The 2020’s will see considerable change and developments in terms of sustainability and ‘green issues’. Not least will be the move towards electric vehicles. “It is progressing slowly but will be interesting to see if our new government and Minister for the Environment have environmental issues to pursue. The previous government set targets and Northern Ireland was doing well from an environmental point of view.
“The charging network will start to develop further, with new tax breaks from April. We have invested a huge amount of money in our forecourt sites for the future. How will electrification change how customers shop in the future? It will take half an hour for a car to charge to 80 per cent, so we will need to provide free Wi-Fi, somewhere to sit and have a coffee.
“We’ve planned a visit to Norway where EVs and the infrastructure are more advanced. Being part of the SPAR International family enables us to do that. It gives us access to other enterprises and markets. Norway, despite its oil reserves, has embraced EVs, so we’ll be able to look at how EVs affect consumer behaviour, then consider how we adapt to that behaviour”.
The Henderson Group is well placed to take a strategic view and to explore visionary thinking. Forecourt sites require considerable investment – not least the underground storage tanks which last twenty years. The existing forecourt is capital intensive so the return on that investment needs to be factored in, alongside investment in EV charging infrastructure. This adds to the complexities of twenty first century convenience forecourt retailing.
In 2019, the Henderson Group opened seven EUROSPAR supermarkets within its own retail operations. The main difference is that EUROSPAR stores are larger, provide a wider range, and have various instore counters and promotional strategies. The difference is in the overall experience, although in the consumers mind, EUROSPAR is often seen as SPAR, but larger.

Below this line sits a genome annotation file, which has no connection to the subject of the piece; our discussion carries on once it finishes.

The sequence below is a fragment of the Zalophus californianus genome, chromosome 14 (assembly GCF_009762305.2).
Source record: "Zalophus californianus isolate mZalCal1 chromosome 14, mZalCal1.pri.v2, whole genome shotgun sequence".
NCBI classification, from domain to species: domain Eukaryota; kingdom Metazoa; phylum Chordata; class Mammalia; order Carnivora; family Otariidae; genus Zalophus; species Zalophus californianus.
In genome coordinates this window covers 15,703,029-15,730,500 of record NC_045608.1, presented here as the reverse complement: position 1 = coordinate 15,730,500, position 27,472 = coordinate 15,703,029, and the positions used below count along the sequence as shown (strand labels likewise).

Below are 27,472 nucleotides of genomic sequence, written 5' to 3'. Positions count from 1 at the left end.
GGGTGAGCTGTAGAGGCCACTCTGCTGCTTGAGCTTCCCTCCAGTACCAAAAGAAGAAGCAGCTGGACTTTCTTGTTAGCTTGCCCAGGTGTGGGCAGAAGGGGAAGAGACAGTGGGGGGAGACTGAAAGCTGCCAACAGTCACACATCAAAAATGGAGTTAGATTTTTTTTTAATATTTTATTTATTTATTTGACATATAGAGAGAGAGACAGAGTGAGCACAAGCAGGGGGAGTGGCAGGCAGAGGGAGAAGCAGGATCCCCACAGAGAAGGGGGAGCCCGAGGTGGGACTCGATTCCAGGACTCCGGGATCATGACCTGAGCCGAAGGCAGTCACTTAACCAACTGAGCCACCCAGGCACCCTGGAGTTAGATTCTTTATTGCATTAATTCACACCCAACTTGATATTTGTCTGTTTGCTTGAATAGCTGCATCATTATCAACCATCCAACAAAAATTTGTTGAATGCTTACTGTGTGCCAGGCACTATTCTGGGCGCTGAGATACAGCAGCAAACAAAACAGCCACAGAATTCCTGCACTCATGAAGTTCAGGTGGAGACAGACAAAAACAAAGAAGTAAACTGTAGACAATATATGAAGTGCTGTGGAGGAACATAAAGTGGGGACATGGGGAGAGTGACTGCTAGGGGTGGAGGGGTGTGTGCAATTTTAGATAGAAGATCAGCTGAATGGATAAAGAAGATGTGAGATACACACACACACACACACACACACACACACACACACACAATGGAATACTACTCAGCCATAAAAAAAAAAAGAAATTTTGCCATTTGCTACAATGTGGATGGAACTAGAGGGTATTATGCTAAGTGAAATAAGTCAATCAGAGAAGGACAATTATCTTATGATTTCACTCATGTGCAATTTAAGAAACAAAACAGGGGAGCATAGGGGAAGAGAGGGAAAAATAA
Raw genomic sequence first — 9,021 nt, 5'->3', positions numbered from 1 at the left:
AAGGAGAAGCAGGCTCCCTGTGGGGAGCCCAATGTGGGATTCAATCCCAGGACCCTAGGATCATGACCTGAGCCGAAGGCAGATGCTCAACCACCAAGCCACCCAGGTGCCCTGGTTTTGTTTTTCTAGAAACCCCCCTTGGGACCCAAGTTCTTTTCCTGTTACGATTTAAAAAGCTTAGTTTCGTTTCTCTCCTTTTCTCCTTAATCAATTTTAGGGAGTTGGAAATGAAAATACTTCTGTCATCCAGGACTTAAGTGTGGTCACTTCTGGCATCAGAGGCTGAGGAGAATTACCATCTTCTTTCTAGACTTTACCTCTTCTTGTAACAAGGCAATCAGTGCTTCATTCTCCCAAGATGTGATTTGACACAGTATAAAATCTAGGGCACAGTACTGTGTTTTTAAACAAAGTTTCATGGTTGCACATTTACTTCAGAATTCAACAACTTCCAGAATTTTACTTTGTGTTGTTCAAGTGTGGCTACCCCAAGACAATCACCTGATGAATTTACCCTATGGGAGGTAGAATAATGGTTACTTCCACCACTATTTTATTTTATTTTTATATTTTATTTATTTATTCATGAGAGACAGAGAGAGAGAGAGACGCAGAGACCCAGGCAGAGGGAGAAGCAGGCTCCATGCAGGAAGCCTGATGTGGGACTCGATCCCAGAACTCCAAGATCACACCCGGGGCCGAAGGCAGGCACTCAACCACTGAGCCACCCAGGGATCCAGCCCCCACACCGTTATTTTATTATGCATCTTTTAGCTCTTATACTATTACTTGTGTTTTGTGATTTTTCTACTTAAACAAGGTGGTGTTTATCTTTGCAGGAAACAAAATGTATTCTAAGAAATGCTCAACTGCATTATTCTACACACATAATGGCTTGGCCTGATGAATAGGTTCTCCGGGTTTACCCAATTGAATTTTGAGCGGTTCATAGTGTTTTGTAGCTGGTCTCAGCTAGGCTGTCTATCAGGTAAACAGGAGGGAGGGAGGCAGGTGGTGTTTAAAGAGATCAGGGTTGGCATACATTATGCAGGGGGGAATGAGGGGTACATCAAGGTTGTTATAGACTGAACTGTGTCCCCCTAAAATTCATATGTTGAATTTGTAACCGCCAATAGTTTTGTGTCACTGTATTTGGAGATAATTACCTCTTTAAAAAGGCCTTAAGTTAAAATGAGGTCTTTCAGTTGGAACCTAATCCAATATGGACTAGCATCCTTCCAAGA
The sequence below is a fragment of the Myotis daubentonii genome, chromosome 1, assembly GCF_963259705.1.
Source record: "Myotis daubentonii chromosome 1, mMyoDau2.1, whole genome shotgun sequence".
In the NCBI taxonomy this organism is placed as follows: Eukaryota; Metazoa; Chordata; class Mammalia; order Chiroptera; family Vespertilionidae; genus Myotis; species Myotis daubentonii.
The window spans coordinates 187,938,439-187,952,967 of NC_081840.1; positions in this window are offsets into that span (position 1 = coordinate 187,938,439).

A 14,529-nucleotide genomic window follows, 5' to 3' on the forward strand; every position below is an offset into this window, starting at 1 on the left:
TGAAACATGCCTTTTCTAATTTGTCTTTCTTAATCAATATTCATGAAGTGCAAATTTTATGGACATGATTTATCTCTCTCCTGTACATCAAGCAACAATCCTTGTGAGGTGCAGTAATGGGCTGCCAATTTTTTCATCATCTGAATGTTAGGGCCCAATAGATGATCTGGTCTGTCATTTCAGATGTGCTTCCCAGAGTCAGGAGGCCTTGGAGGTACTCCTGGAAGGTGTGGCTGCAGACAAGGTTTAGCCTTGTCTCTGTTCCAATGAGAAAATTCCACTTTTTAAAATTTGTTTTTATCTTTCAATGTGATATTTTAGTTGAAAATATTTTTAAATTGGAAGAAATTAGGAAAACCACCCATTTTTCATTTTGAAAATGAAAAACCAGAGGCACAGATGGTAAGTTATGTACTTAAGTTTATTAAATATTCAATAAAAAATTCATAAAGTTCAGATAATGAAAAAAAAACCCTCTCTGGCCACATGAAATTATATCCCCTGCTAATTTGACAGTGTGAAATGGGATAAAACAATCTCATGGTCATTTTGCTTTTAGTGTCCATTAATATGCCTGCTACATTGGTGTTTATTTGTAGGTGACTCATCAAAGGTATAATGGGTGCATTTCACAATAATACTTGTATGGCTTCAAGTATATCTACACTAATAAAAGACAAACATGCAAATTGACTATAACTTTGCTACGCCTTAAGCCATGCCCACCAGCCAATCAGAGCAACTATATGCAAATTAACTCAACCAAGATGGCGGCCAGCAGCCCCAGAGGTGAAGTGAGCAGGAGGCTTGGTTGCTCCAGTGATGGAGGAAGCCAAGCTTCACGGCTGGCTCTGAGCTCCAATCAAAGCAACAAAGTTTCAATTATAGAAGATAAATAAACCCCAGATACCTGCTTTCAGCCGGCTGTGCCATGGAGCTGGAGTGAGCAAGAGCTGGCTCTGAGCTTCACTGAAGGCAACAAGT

ViVO on the other hand, also a Henderson Group symbol brand, is geared more at the smaller end of the market – while still providing much of what consumers have come to expect from symbol group retailers.”
In the convenience sector as a whole, the aim is to persuade consumers to increase basket spend.
In late 2019, the Henderson Group launched it’s ‘The Chef’ range, with considerable investment in kitchen facilities in Randalstown and the assistance of one of Northern Ireland’s top chefs, Carl Johannesson from the James Street South Group in Belfast.
“We have developed a brand based on quality, under a name that the consumer knows it can trust, using chef skills to produce good ‘home-cooked’ meals under ‘The Chef’ brand.
The Chef’s range is on trial in several EUROSPAR stores and is performing well. Following consumer research, it will be rolled out in to the next batch of stores.
2019 also saw the SPAR Bakery brand introduced across the network.
Recognising and responding to trends is part of the role of an enterprising MD. Martin keeps his ear to the ground. “We want to build an organisation that’s self-learning, as we know more about what our consumers want and need. This feeds back in to the planning process. Consumer insight and bespoke market research is a valuable process. We invest in our teams. We bring a range of expertise in to the business, people who have initiative, ideas and ambition. It’s a continual improvement loop that drives the business forward.